[tproxy] udp + tproxy

Balazs Scheidler bazsi at balabit.hu
Thu Nov 13 08:25:54 CET 2008

On Thu, 2008-11-13 at 08:17 +0100, Jan Engelhardt wrote:
> On Wednesday 2008-11-12 20:27, Balazs Scheidler wrote:
> >> 
> >> Since tproxy 4 (unlike tproxy 2) doesn't modify the incoming packets in
> >> any way you should be able to get the correct destination address by
> >> simply calling recvfrom() and using the source address returned by the
> >> kernel.
> >
> >This is not true, recvfrom() returns the client address and does not
> >return the original destination.
> Mh, perhaps getsockname() could do something - well, at least
> if used with accept() and as such, mostly for TCP only.

Well, here's my other mail on the subject on the tproxy list, it
basically details that we do have an implementation of accept() for UDP
which we use in production. But I'm not sure that could be integrated to

-<- quote ->-

Well, for supporting UDP with tproxy4 we use a different approach:
udp_accept(), you can find it in the BalaBit kernel patch tree at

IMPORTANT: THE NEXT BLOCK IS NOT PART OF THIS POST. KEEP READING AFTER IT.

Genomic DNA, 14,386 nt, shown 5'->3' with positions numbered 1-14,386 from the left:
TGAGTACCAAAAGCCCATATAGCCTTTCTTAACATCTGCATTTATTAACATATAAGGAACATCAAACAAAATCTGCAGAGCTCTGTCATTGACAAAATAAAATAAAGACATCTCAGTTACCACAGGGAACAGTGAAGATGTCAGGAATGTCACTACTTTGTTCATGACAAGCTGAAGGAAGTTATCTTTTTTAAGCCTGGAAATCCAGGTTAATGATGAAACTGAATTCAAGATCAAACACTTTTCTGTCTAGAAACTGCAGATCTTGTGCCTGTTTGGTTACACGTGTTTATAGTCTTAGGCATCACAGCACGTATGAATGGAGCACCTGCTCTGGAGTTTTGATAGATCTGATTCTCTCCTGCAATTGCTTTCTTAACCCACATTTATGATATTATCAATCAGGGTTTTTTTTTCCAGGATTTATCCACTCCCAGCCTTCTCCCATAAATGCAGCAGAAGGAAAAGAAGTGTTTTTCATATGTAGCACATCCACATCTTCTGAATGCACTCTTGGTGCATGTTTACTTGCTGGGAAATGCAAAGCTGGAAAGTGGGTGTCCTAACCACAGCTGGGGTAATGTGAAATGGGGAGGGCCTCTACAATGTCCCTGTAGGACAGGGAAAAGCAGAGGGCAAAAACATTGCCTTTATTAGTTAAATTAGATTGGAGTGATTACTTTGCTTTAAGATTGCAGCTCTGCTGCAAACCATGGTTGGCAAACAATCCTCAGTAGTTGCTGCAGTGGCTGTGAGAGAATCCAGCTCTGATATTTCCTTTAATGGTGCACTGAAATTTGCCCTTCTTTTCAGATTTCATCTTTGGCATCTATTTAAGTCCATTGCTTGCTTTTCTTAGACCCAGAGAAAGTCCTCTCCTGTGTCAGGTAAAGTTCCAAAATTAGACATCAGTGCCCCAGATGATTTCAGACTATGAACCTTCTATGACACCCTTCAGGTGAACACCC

The way udp_accept() works is as follows:
  * the userspace proxy opens a "listening" udp socket, binds it to the
listening address, performs no connect() calls
  * tproxy redirects packets to this socket just like in the case for
  * whenever the socket becomes readable from the userspace proxy,
accept() is invoked on the UDP socket, this accept() is implemented by
the patch mentioned above
  * in kernel space: the first packet is consulted from the socket
buffer of the listening socket
  * the kernel opens a new UDP socket, just like the accept() call for
TCP does
  * this new UDP socket is bound this way: 
    * local address is the same as the destination address of the
incoming packet
    * destination address is the same as the source address of the
incoming packet
  * the socket buffer of the listening socket is traversed, and each
packet having the same IP addresses as the first packet is moved to the
newly opened socket; this traversal is happening in an atomic context,
thus no new packets can arrive
  * a reference to the newly opened socket is returned to userspace
  * when a new packet comes in, the socket lookup will prefer the
completely bound socket over the listening socket

Since at the end of the accept() call you get a completely bound socket,
you can simply call getsockname() to query the target address, just like
with TCP.

Hope this helps.

PS: I was talking to Patrick McHardy whether to send the udp_accept()
patch for kernel inclusion, he said it might be worth trying, however he
was not completely sure it'd be integrated. So I didn't push it so far.


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